James to start off the week – in a concert recorded in Lyon France by RFI on November 22, 1993.
James was formed in 1982 in Whalley Range, Manchester, when Paul Gilbertson persuaded his friend Jim Glennie to buy a bass guitar and form a band with him. Their line-up solidified when Gavan Whelan joined on drums. They played a string of gigs under the names Venereal and the Diseases and later, Volume Distortion, before settling on the name of Model Team International, then shortened to Model Team. They performed mostly improvised material derived from jam sessions, supporting the Fall at an early gig at Manchester Polytechnic. Vocalists and other musicians drifted rapidly in and out of their line-up, until the band encountered Tim Booth at a student disco. Gilbertson invited him to the band’s scout hut in Withington to join the band as a dancer; he was soon promoted to lead singer. After a brief period under the name Tribal Outlook, the band renamed themselves James in August 1982. A gig at the Haçienda caught the attention of Tony Wilson of Factory Records. He offered James an album deal with Factory, but the band, by now a settled live act, were worried about tarnishing their material in the studio and settled instead for a three-track EP. Their debut release, the Jimone EP, was recorded at Strawberry Studios, Stockport, in August 1983 and released on Factory Records in September. It led to the band providing the support for The Smiths between February and April 1985 on the Meat is Murder tour. The Smiths covered James’ ‘What’s The World’ track during this tour.
Although they were now being touted as the ‘next big thing’, several complex issues slowed their progress. Gilbertson’s drug problems presented the band with no choice but to ask him to leave. Booth and Glennie had joined a sect named Lifewave that imposed many restrictions on their lifestyle and threatened the band’s stability. The band’s second EP, James II, was released over a year after the first and accompanied by a feature on the cover of the NME, Gilbertson having been replaced by the band’s guitar tutor Larry Gott. The first two EPs would later be collected as Village Fire. Reviews were once again positive, and Factory were eager for James to record an album with it, but the band believed Factory were purely image-based and left the label, striking a deal with Sire Records.
Their third release, the Sit Down EP (no relation to the song of that name) came out in February 1986, and was followed by their debut album, Stutter in July of that year. The album reached number 68 in the UK Albums Chart. Low on money and lacking coverage and promotion, the band recorded their second album, Strip-mine, attempting a more conventional song structure in an attempt to please Sire. The album almost went unreleased, but after undergoing a slight remix to sound more radio-friendly, Sire released the album in September 1988, over a year after it had been initially completed. However the album only reached number 90. After finding a clause for ending their contract, the band left Sire. Desperate for money, the band members were driven to the extreme of participating as human guinea pigs in medical experiments at the Manchester Royal Infirmary, earning them a place on a TV documentary about the desperation of fallen rock stars.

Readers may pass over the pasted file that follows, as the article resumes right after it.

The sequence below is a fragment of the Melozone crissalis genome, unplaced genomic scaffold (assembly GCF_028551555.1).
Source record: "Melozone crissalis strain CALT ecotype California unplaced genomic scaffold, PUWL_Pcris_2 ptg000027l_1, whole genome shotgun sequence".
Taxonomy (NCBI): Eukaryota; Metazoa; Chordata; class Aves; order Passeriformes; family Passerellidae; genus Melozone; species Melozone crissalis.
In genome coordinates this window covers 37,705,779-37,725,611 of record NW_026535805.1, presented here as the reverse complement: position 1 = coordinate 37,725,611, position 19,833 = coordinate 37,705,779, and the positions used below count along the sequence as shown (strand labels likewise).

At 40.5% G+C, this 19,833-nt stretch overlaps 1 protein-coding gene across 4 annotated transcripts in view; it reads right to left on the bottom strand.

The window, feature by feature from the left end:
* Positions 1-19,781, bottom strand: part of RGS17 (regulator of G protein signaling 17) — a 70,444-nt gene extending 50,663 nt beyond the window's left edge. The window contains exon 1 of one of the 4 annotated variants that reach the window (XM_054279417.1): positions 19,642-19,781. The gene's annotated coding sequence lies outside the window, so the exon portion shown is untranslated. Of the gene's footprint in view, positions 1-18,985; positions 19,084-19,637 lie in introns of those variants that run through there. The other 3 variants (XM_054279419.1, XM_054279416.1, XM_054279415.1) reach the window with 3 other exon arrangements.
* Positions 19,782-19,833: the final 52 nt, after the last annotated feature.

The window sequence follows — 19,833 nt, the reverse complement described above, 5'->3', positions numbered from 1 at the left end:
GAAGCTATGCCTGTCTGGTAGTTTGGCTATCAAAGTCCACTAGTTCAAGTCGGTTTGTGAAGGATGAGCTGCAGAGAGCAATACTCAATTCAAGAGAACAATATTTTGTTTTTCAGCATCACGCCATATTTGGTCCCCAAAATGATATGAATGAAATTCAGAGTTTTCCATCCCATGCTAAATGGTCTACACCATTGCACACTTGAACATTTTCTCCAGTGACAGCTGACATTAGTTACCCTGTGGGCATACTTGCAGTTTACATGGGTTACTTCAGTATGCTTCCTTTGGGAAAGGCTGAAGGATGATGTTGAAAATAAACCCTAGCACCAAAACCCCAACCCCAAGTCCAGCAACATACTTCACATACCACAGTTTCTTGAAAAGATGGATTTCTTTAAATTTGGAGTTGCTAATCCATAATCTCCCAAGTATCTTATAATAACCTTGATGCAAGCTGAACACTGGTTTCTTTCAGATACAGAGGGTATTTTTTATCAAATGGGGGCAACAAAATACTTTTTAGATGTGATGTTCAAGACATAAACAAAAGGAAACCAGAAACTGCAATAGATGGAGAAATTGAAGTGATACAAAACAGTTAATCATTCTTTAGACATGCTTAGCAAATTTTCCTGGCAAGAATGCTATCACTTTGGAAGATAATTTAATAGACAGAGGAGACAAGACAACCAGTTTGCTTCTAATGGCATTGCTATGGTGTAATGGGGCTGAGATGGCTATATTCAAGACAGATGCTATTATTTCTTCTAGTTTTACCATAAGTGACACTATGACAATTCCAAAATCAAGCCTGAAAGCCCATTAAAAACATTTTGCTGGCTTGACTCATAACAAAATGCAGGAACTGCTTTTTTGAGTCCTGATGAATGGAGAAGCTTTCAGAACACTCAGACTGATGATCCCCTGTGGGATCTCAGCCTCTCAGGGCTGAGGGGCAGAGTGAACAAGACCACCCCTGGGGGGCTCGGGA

James had by this point earned themselves a reputation as a live act and had built a solid fanbase. Sales of James T-shirts were particularly successful in Manchester even before they reached the Top 40. James financed the production of a live album One Man Clapping with a bank loan and the help of Rough Trade Records. The album went to number 1 in the indie charts, reinvigorating media interest in the band.
In 1993 James were invited on an acoustic tour of the US supporting Neil Young at a series of natural outdoor venues in the autumn. They returned to England refreshed and ready to record their new album with Brian Eno, who they had originally approached to produce Stutter but who had been unavailable at the time. Eno set about bringing out the ambience in James’ music, and took them through a recording process that the band later described as a “journey of self-discovery”. The process resulted in not one but two albums: the ‘song’ album, Laid, and the experimental Wah Wah, which showcased the band’s improvised jams recorded on the spot, then mixed by Eno. Booth’s vocals were then added to the results.
Laid was released in September 1993 to positive reviews. As well as being a success in the UK, the album also broke the band in the US, shipping over 600,000 copies and charting at number 72 in the Billboard 200, propelled by the popularity of its risqué title track on US college radio. The band spent most of 1994 touring the States. Wah Wah was eventually released in September 1994 to a lukewarm reception.
This concert puts them right in the middle of touring in support of Laid. If you missed it the first time around, crank it up and enjoy. Don’t mind the announcer, chatting over some intros and outros; it’s what many European Radio Stations do in order to cut down on bootlegging – and it’s a good excuse to brush up on your French.